Oklahoma Beef Council's Heather Buckmaster Looks East to Help Market Oklahoma BeefThu, 13 Dec 2012 19:35:23 CST
With the beginning of its new fiscal year on October 1st, among other things, the Oklahoma Beef Council began allocating more funds to international marketing efforts. Heather Buckmaster, the council's executive director, spoke recently with Oklahoma Farm Report’s Ron Hays about that decision and other promotional and marketing efforts that will be carried into the new year. (You can hear their conversation by clicking on the LISTEN BAR at the bottom of this story. Buckmaster will also appear on "In the Field" on News 9 at about 6:40 a.m. Saturday.)
“We made the decision for a couple of reasons: One, the declining buying power of the Beef Checkoff. Today, the Beef Checkoff has about 50 percent of the buying power it did in 1987. So we were looking for ways to really leverage and stretch those dollars as effectively and efficiently as we possibly could. And then, second, we recognized that 96 percent of the world’s population lives outside the United States so there’s great opportunity. And then, third, honestly, the export market was adding significant value to the bottom line of our farmers and ranchers. As an example, about $200 a head to the price of fed cattle. So we felt like there was outstanding opportunity in the export market for Oklahoma Beef Checkoff dollars.”
Buckmaster says with such a premium on the line, board members of the Oklahoma Beef Council began looking east.
“First of all, we’ve invested in Japan. In a retail promotion, the U.S. Meat Export Federation was able to leverage our dollars with a Japanese retailer that has 174 outlets. And when we talk about leverage, for every dollar we invested they invested five dollars.
“It was a month-long promotion that included everything from sampling to the normal media, but it resulted in a 14 percent increase in U.S. beef sales for that month-long promotion. Which, in 174 stores, is a significant growth rate.
“Another place that we’re looking at that we invested in this past year-it sounds a little unusual-but it was with in-store sampling and demos with the United Arab Emirates with a retailer. And the Middle East is really becoming a growing destination for U.S. beef. They like a lot of the beef cuts that we don’t eat as much. They love liver, for instance, in Egypt and we’re happy to send them lots of liver.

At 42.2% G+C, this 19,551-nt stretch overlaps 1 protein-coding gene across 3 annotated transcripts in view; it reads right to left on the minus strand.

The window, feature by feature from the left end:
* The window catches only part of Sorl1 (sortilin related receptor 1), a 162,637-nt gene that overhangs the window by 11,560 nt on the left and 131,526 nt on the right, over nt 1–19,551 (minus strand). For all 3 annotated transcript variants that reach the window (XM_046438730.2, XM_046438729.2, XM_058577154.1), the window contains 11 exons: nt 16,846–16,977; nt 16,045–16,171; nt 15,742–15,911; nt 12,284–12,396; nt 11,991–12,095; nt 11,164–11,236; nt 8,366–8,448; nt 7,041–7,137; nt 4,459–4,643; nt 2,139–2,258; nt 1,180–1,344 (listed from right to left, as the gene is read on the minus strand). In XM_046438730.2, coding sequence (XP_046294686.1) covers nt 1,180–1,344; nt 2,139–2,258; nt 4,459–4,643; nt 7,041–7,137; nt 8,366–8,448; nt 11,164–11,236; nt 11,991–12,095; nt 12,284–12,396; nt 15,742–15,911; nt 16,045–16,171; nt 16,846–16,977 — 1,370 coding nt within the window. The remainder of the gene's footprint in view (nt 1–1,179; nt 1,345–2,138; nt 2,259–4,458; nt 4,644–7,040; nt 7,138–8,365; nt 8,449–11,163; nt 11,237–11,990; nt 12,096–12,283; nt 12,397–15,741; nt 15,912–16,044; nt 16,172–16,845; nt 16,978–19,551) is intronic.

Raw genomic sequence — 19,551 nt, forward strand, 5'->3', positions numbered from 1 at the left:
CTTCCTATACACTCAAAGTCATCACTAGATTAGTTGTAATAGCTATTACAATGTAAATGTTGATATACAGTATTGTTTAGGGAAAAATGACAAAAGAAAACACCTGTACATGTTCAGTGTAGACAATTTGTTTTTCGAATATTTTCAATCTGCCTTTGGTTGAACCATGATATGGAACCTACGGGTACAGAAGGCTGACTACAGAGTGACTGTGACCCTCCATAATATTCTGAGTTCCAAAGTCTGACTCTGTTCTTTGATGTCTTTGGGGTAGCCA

“But with the United Arab Emirates promotion, one of the things it did was raise awareness to other retailers the impact of U.S. beef could have on their retail sales if they brought it in.”
Buckmaster says the Japanese will adopt a 30-month rule at some point in the future which will allow 95 percent of U.S. beef to qualify for import into Japan, up from the current rule under which only 15 percent qualifies. She says this will make the supply much more reliable for Japanese retailers who find U.S. beef a high value item that is more affordable than their locally produced product.
Buckmaster says the Oklahoma Beef Council is so confident the Japanese market will be such an important market for Oklahoma cattle that her organization has pledged more money to a marketing campaign when the 30-month rule is finally adopted.
Domestically, Buckmaster says, the Oklahoma Beef Council is making greater use of the internet to reach potential customers.
“We have one website that was new in fiscal year 2012. It’s located at factsaboutbeef.com. It’s a website aimed at being an online hub of information regarding the latest in beef industry issues.
“So, for instance, if they see a story on the New York Times that has been picked up potentially by network television, that there would be a place where we could send consumers to to find out more information and really see the entire picture of what the story is. It also addresses common myths about beef and beef production. Because it seems like every time I turn around there’s some little myth that’s just kind of slipped into the public consciousness. So we’re really working to address those myths and, hopefully, at least give people another place where they can go and look for further information. One of the things that’s great about the website is you can sign up for alerts on the website so anytime content is updated you’ll be the first to know.”
Buckmaster says the Lean Finely-Textured Beef debacle earlier this year pointed out the need for consumers to have an outlet for accurate information in regard to fast-developing stories.
On a more down home level, Buckmaster says, marketing efforts are being directed toward helping consumers consider creating new holiday meal traditions that go beyond serving the same old standbys of turkey and ham.
“We hope everybody serves beef for the Christmas meal. And we have a great website through the Beef Checkoff. It’s beefitswhatsfordinner.com. It’s an absolutely wonderful website. It has cooking tips, great holiday roast recipes at, really, all price points. And, for those who are a little more cooking challenged, there are wonderful online how-to videos. So, if you want to know how to cook a tenderloin, they’ll show you how to cook a tenderloin. So there’s some great information there.”
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